In the tightest labor market in 17 years, employers are desperate to expand their talent pool. With a worker shortage, some companies have stopped employment drug tests. It’s a tempting way to get more workers in the door.
However, every company needs to evaluate how drug use affects their bottom line. It’s estimated that drug abuse costs employers $81 billion annually. These costs are due to accidents, health care, lost time, and workers compensation. For many companies, the cost of drug use could easily outweigh the hiring benefit.
Before dropping drug testing completely, employers should ask themselves the following questions:
1. How will drug use affect the safety of my employees?
There are many jobs that are dangerous to perform, such as manufacturing and construction positions. Workers under the influence put themselves at risk and endanger those around them. According to the Department of Labor, drug and alcohol abuse in the workplace is responsible for 65 percent of on-the-job accidents. Additionally, 40% of all on-site injuries are caused by substance abusers.
Employers are obligated to provide a safe workplace for their employees. If drug use puts people at risk, you have a moral responsibility to screen your employees. If you choose not to drug test your employees, your company could be sued for negligence if an incident occurs.
2. How will drug use impact my company’s profitability?
Not surprisingly, substance abuse kills workplace productivity. Drug use causes a lack of focus, poor concentration, and errors in judgement. According to NCADD, substance abuse lowers the productivity of your business by one-third and causes 2.5 times more absenteeism.
Additionally, employees who abuse drugs often job hop. This means employers waste resources onboarding workers with a higher turnover. Removing drug testing makes it easier to get new workers in the door. However, you might not be able to keep them for long.
3. How will drug use impact my workplace dynamic and employee morale?
There are many unknowns when hiring new employees. Each employee can make a significant impact on a team or company. Consequently, an employer needs to know who they bring into their workforce.
Drugs use can dramatically change a person’s behavior. If left unchecked, these negative changes may hurt employee morale. For example, an employee struggling with substance abuse may be lethargic, tardy, or quick-tempered. This behavior often has a ripple effect on other employees. Co-workers may resent the substance abuser’s behavior and it could impact their own productivity.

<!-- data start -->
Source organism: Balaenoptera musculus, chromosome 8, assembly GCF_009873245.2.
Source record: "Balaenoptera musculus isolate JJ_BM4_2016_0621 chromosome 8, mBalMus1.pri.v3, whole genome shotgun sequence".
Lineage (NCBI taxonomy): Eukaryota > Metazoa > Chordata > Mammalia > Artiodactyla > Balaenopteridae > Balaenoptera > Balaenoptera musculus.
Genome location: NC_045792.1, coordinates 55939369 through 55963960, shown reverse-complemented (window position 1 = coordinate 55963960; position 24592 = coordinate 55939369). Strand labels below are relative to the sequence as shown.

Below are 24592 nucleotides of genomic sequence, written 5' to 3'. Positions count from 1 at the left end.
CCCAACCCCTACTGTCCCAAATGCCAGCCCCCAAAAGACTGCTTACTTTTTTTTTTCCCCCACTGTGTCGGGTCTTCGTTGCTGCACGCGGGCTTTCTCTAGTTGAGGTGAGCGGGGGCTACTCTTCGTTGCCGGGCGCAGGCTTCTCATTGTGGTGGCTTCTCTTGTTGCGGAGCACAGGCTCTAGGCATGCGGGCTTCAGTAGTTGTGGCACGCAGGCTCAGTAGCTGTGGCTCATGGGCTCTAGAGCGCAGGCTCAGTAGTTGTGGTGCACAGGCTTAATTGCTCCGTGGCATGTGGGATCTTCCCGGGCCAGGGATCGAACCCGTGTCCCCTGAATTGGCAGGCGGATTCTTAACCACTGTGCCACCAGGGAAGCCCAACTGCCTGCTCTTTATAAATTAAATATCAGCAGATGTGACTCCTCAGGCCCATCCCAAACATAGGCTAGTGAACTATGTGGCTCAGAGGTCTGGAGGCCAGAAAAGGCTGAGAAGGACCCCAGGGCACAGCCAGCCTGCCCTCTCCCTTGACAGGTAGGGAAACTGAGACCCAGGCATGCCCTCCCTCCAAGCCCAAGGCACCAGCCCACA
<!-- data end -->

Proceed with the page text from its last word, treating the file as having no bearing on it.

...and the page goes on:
4. Will drug testing affect my grants and contracts with the federal government?
Organizations that receive federal grants are required to comply with the government’s Drug-Free Workplace Act. Regardless of dollar value, all federal grants must meet this act’s requirements. If companies fail to comply, they could lose grant funding. Additionally, they may be prohibited from future grants for up to five years.
If an organization does more than $100,000 of business with the federal government, they must also comply with these requirements. Neglecting these requirements could cause a company to lose a contract. The company may also be prohibited from future contracts for up to five years.
Modifying Drug Testing Policy
If you’re still concerned that drug testing is a barrier to talent, consider modifying your employment policy. For example, because many states are legalizing marijuana, some states now exclude it from drug testing. Before revising your policy, take appropriate steps to ensure due diligence. Seek legal counsel and evaluate how your company may be impacted by marijuana use.
Some companies still drug test, but now make individual assessments of candidates. One company hires candidates that test positive for drugs, but takes extra precautions. For instance, the hiring manager avoids assigning more than one drug user to the same shift. This ensures they don’t negatively influence each other.
If your policy changes, it’s important to ensure drug testing can be applied fairly to all employees. To avoid lawsuits, it’s important that no one interprets your policy as singling out certain employees. Policies must avoid targeting employees based on income level, gender, race, or other protected status.
Zach Townsend, HR Manager at Verified First, advised, “A drug testing policy needs to be well-written and reflective of the organization's culture. Can changes be applied consistently throughout or will it disparately impact a certain class or group? Policy revision should be well communicated and reviewed by legal counsel.”
An Effective Drug Testing Policy Requires High Standards
When creating your drug testing policy, it’s critical to weigh potential benefits against possible risks. Dropping drug testing may be an easier way to get candidates in the door. However, it may negatively impact your retention, employee safety, and ultimately, your profitability.
As you evaluate your policy, we’re glad to help you make an informed decision. If you’d like to speak with one of our screening advisors, please contact us by filling out the form below.